Patient expectations and preferences for community-based hypertension classes with implications for action.

Journal Article (Journal Article)

BACKGROUND: Uncontrolled hypertension disproportionately affects Black men. Patient engagement with health promotion and health behavior programs for hypertension control is low. We held evidence-based hypertension classes at a Federally Qualified Health Center. AIMS: The aim of this project was to elicit patient preferences and expectations for community-based hypertension classes. METHODS: Group hypertension classes were held at a Federally Qualified Health Center. The priority population was Black men with hypertension. Semi-structured interviews were conducted with the group class attendees. Two independent coders performed content analysis using field notes from the interviews. RESULTS: Seven group class attendees were interviewed. Six interviewees were Black males, one was a Black female, and the mean age was 65.7 years. Content analysis of the interview field notes revealed five content areas: (1) Recommendation of Group Classes to a Friend, (2) Expectations for the Group Classes, (3) Reasons for Continued Attendance, (4) Lifestyle Changes and Adopting the Group Class Lessons, and (5) Feedback and Recommendations to Improve Group Classes. Findings suggest that creating a cultural context in which open, transparent discussion of blood pressure occur can be achieved. Thus, regarding acceptability, classes fulfilled and often exceeded the attendees' expectations and needs. LINKING EVIDENCE TO ACTION: Our findings suggest that community-based group classes are a viable intervention to contribute toward addressing the disparity of hypertension control among Black men. When designing peer-group interventions, taking patient preferences and expectations into account increases the effectiveness of these interventions. The qualitative narrative provided in this paper contributes to the development of similar community-based group classes for the management of severe hypertension.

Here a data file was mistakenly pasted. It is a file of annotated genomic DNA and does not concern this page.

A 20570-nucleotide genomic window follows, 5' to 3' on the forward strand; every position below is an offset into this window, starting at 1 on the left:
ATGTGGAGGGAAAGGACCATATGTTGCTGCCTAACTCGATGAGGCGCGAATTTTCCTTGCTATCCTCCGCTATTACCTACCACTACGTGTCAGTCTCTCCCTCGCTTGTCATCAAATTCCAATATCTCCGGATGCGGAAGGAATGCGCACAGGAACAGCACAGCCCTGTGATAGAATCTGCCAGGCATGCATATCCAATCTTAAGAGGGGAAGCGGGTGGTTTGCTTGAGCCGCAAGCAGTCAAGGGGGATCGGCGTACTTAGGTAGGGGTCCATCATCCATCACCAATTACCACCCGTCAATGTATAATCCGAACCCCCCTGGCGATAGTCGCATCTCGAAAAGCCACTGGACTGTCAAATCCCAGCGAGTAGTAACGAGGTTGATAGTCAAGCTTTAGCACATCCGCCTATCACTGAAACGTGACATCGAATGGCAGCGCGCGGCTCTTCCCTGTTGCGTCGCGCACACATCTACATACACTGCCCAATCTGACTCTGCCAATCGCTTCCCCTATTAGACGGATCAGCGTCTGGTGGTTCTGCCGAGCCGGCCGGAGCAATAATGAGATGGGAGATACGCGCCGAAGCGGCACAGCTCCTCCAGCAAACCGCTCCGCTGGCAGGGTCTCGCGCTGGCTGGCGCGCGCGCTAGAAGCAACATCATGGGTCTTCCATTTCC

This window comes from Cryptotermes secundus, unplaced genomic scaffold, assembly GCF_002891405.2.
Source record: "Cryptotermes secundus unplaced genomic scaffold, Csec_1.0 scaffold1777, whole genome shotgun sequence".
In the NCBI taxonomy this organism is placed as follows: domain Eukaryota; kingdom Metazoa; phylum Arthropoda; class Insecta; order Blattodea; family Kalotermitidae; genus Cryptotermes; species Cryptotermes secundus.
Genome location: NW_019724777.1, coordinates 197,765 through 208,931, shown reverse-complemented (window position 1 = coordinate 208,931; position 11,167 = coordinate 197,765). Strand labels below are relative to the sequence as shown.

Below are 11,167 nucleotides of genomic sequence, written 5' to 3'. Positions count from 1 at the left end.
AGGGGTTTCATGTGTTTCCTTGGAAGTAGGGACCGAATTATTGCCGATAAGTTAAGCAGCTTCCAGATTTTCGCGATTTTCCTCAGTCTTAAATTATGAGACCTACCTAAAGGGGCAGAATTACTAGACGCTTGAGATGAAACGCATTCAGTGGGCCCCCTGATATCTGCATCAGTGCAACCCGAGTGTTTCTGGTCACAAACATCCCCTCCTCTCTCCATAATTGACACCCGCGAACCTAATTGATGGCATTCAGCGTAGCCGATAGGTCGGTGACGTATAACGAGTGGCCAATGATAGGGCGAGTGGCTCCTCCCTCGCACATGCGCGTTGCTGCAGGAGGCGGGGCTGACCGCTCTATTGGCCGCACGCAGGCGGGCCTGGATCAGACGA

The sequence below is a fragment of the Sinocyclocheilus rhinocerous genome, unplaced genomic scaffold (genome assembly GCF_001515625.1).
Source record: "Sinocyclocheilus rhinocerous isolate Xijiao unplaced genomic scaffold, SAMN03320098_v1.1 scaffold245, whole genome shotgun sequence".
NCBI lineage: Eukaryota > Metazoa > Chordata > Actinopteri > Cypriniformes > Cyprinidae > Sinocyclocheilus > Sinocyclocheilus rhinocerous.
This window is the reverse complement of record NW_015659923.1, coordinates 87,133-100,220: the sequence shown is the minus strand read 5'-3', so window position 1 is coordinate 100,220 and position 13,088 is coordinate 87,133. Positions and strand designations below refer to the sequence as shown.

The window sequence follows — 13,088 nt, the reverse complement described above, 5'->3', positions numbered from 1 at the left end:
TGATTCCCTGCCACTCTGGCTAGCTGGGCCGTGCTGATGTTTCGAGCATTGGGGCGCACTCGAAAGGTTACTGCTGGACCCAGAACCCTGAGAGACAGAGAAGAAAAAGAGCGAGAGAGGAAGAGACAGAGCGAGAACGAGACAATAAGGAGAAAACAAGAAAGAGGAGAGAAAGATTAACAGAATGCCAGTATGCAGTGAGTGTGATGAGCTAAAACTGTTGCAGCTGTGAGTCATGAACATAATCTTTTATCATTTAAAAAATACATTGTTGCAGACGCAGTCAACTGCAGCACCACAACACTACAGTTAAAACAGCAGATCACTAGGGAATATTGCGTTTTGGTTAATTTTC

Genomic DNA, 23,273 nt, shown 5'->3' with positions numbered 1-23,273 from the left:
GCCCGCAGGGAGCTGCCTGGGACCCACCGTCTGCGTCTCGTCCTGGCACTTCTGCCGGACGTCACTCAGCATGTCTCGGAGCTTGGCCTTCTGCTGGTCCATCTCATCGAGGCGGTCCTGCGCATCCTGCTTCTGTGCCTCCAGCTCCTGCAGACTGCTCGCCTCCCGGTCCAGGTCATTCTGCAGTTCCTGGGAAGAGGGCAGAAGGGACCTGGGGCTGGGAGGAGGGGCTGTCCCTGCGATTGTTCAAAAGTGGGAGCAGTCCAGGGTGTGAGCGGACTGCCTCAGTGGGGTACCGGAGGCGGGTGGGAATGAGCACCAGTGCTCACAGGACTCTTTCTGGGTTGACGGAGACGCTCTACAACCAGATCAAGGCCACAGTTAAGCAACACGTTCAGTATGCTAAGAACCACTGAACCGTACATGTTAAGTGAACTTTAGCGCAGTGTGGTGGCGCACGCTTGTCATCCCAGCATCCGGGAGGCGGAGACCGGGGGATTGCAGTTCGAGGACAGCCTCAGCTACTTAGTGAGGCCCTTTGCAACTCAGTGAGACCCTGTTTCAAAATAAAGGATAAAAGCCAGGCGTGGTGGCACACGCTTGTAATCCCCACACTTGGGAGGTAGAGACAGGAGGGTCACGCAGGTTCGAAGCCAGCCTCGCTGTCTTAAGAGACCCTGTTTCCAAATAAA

Full Text

Duke Authors

Cited Authors

  • Bulgin, D; Biola, HR; Whitney, CA; Bakovic, M; Kang, Y; Raman, RS; Eck, C; Caesar, A; Chaplin, J; Eisenson, H; Granger, BB

Published Date

  • February 2022

Published In

Volume / Issue

  • 19 / 1

Start / End Page

  • 42 - 46

PubMed ID

  • 35014153

Electronic International Standard Serial Number (EISSN)

  • 1741-6787

Digital Object Identifier (DOI)

  • 10.1111/wvn.12550


  • eng

Conference Location

  • United States